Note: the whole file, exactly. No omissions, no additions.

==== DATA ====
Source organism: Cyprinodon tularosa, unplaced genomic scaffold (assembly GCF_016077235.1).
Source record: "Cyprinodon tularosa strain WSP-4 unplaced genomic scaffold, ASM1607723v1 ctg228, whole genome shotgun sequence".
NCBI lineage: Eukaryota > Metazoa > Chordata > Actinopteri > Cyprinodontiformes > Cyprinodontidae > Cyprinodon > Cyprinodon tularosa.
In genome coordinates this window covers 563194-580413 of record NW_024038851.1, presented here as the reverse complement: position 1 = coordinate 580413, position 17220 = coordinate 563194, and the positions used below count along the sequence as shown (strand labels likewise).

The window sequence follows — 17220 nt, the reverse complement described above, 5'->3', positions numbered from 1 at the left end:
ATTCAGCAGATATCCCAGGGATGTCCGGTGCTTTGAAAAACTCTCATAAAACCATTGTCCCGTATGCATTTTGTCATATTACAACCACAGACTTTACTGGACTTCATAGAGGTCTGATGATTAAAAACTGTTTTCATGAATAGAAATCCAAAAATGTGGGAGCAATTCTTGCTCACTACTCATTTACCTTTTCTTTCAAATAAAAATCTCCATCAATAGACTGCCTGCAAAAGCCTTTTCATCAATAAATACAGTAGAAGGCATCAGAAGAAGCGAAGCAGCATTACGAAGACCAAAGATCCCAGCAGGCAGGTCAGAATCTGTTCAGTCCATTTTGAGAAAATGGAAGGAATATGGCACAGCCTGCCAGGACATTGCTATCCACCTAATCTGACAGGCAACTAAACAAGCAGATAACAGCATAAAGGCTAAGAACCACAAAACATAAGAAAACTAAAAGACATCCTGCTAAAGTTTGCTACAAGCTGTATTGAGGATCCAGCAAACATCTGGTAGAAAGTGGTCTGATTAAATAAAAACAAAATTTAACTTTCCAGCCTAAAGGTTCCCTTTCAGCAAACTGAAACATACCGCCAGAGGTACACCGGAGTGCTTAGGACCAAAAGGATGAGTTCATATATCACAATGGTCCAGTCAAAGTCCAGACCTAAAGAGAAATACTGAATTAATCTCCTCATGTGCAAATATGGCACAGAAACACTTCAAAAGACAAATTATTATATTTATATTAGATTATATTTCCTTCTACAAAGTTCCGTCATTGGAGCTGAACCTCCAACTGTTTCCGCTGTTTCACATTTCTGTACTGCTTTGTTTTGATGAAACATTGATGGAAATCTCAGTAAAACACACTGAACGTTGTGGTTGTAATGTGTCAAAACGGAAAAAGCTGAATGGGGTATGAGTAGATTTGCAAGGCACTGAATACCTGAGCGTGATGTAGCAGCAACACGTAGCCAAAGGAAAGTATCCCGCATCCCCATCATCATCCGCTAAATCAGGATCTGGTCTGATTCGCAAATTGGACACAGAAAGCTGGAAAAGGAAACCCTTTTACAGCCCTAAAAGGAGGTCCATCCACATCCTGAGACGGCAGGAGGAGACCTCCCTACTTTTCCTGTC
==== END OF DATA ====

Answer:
Source organism: Cyprinodon tularosa, unplaced genomic scaffold (assembly GCF_016077235.1).
Source record: "Cyprinodon tularosa strain WSP-4 unplaced genomic scaffold, ASM1607723v1 ctg228, whole genome shotgun sequence".
NCBI lineage: Eukaryota > Metazoa > Chordata > Actinopteri > Cyprinodontiformes > Cyprinodontidae > Cyprinodon > Cyprinodon tularosa.
In genome coordinates this window covers 563194-580413 of record NW_024038851.1, presented here as the reverse complement: position 1 = coordinate 580413, position 17220 = coordinate 563194, and the positions used below count along the sequence as shown (strand labels likewise).

The window sequence follows — 17220 nt, the reverse complement described above, 5'->3', positions numbered from 1 at the left end:
ATTCAGCAGATATCCCAGGGATGTCCGGTGCTTTGAAAAACTCTCATAAAACCATTGTCCCGTATGCATTTTGTCATATTACAACCACAGACTTTACTGGACTTCATAGAGGTCTGATGATTAAAAACTGTTTTCATGAATAGAAATCCAAAAATGTGGGAGCAATTCTTGCTCACTACTCATTTACCTTTTCTTTCAAATAAAAATCTCCATCAATAGACTGCCTGCAAAAGCCTTTTCATCAATAAATACAGTAGAAGGCATCAGAAGAAGCGAAGCAGCATTACGAAGACCAAAGATCCCAGCAGGCAGGTCAGAATCTGTTCAGTCCATTTTGAGAAAATGGAAGGAATATGGCACAGCCTGCCAGGACATTGCTATCCACCTAATCTGACAGGCAACTAAACAAGCAGATAACAGCATAAAGGCTAAGAACCACAAAACATAAGAAAACTAAAAGACATCCTGCTAAAGTTTGCTACAAGCTGTATTGAGGATCCAGCAAACATCTGGTAGAAAGTGGTCTGATTAAATAAAAACAAAATTTAACTTTCCAGCCTAAAGGTTCCCTTTCAGCAAACTGAAACATACCGCCAGAGGTACACCGGAGTGCTTAGGACCAAAAGGATGAGTTCATATATCACAATGGTCCAGTCAAAGTCCAGACCTAAAGAGAAATACTGAATTAATCTCCTCATGTGCAAATATGGCACAGAAACACTTCAAAAGACAAATTATTATATTTATATTAGATTATATTTCCTTCTACAAAGTTCCGTCATTGGAGCTGAACCTCCAACTGTTTCCGCTGTTTCACATTTCTGTACTGCTTTGTTTTGATGAAACATTGATGGAAATCTCAGTAAAACACACTGAACGTTGTGGTTGTAATGTGTCAAAACGGAAAAAGCTGAATGGGGTATGAGTAGATTTGCAAGGCACTGAATACCTGAGCGTGATGTAGCAGCAACACGTAGCCAAAGGAAAGTATCCCGCATCCCCATCATCATCCGCTAAATCAGGATCTGGTCTGATTCGCAAATTGGACACAGAAAGCTGGAAAAGGAAACCCTTTTACAGCCCTAAAAGGAGGTCCATCCACATCCTGAGACGGCAGGAGGAGACCTCCCTACTTTTCCTGTC